China Considers Raising Fuel Prices on Consecutive Crude Oil Price Increases

China, the second biggest oil consumer worldwide, may possibly raise diesel and gasoline prices after three straight price reductions as an increase in a set of the crude prices reach a trigger level as gathered by the latest government data.

According to the recent C1 Energy data, the moving Brent, Cinta and Dubai’s average per barrel crude oil price on the 30th of July was 4.47% higher than the level when fuel costs were last reduced by China.

However, the government will be deliberating on this issue until the early parts of August, around a month following the last reduction from Beijng on the 11th of July and in accordance with the rules of the present one-month review period.

C1 Energy is a semi-government institute that compiles price data to assist the National Development and Reform Commission’s computations. The NDRC is then responsible for setting China’s fuel prices.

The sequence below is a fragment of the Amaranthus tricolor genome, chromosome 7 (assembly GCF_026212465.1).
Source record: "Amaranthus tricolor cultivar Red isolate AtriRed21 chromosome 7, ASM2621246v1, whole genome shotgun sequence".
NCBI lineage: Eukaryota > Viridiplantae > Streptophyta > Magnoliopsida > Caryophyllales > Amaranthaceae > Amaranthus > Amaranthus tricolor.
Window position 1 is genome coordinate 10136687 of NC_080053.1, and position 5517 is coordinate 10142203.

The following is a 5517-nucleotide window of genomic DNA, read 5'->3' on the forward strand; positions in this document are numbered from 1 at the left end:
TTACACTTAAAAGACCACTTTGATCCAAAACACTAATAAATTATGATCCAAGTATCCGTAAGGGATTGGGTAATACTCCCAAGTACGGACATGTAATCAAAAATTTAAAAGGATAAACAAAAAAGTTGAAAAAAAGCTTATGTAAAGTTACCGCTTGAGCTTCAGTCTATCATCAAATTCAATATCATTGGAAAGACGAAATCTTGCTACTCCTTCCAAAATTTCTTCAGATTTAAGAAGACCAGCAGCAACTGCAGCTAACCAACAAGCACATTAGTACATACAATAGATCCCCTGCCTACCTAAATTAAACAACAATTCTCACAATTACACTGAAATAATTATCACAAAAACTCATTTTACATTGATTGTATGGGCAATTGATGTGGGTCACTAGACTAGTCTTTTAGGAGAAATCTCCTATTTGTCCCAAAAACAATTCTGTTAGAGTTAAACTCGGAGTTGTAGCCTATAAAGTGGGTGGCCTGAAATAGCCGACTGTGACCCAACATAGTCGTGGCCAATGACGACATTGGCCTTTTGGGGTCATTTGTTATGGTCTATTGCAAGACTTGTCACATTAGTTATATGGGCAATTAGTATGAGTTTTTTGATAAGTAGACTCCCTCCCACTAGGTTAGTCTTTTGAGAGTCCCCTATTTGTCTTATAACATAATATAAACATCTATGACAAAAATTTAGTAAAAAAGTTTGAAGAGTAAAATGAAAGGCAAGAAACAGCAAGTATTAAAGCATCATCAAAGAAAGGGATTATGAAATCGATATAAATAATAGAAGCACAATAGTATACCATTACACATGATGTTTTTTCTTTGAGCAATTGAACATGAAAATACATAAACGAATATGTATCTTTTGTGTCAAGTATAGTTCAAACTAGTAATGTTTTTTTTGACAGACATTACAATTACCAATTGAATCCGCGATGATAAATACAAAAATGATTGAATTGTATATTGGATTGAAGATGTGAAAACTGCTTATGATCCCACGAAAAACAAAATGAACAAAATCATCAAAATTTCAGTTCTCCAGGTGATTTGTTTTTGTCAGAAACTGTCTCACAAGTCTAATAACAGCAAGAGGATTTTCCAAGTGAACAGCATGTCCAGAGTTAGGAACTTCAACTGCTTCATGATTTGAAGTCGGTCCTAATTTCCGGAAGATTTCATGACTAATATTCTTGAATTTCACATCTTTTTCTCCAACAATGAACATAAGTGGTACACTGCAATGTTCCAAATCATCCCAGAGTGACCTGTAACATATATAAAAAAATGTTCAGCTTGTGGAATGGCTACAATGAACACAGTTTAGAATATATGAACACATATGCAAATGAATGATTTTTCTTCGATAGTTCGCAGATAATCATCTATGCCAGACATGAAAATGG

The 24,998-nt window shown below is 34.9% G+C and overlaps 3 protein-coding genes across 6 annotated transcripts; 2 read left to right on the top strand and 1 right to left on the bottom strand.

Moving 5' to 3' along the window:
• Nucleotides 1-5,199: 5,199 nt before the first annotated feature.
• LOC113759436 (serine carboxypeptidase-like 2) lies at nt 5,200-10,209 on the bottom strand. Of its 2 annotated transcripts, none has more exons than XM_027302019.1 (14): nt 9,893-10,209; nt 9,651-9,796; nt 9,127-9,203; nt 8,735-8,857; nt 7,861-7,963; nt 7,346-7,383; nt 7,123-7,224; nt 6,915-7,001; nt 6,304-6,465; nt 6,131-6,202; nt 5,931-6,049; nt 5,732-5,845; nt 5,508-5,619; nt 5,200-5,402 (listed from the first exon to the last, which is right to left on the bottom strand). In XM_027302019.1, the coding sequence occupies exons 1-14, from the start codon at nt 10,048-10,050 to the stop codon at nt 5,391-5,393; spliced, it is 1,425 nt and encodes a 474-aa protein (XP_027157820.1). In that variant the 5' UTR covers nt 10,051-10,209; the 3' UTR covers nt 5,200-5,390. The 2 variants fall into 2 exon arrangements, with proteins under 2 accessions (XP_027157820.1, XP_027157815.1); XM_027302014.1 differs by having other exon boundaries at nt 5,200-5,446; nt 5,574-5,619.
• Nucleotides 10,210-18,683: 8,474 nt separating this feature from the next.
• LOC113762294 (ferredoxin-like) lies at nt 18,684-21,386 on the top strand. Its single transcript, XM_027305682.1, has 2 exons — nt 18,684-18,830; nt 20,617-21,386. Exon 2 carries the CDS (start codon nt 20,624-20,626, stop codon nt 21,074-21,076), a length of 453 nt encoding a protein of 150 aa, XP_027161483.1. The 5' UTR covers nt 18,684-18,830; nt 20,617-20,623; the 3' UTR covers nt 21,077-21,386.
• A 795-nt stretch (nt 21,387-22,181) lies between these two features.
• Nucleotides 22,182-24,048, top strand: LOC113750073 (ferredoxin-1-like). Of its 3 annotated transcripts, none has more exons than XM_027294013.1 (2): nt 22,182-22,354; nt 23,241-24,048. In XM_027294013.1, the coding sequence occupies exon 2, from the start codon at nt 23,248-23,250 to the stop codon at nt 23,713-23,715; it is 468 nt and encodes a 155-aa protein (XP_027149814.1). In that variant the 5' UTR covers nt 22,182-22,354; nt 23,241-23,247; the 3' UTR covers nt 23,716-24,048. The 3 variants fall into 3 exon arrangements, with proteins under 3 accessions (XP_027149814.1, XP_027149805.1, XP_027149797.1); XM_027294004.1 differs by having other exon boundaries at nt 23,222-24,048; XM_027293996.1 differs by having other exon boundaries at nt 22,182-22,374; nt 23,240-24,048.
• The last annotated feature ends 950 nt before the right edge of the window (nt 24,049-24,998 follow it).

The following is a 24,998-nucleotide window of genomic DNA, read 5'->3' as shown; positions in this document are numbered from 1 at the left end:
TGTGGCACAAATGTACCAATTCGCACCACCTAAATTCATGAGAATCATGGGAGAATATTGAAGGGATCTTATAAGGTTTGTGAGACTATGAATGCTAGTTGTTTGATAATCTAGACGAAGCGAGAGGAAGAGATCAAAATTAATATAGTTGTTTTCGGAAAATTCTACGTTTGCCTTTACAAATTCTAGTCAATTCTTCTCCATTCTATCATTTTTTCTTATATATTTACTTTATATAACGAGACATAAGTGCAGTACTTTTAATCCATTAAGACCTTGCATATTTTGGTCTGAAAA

The NDRC has announced that it is considering altering the costs of fuel if the moving average in 22 days of the per barrel crude oil price in the international market increases or decreases by 4 percent. Moreover, the government will consider other factors, like inflation and the supply and demand considerations for fuel.

But, it has not made an official announcement of its daily computations, given the grades of crude that are utilized or provided their weightings since it introduced the formula for pricing back in 2009.

Many leaders and analysts believe it is time for China to replace its present scheme on fuel pricing to reflect the cost of refining even better by such actions as reducing the so-called “trigger point,” cut the period of adjustment and alter the makeup of the crude basket to which prices at the pump are linked.

By: Chris Termeer

Chris Termeer

Chris Termeer is an oil and gas consultant, industry commentator and analyst. His book, Fundamentals of Investing in Oil and Gas provides a comprehensive overview of all aspects of the oil and gas industry, including exploration, drilling, production, storage, transportation and refining, to name but a few.

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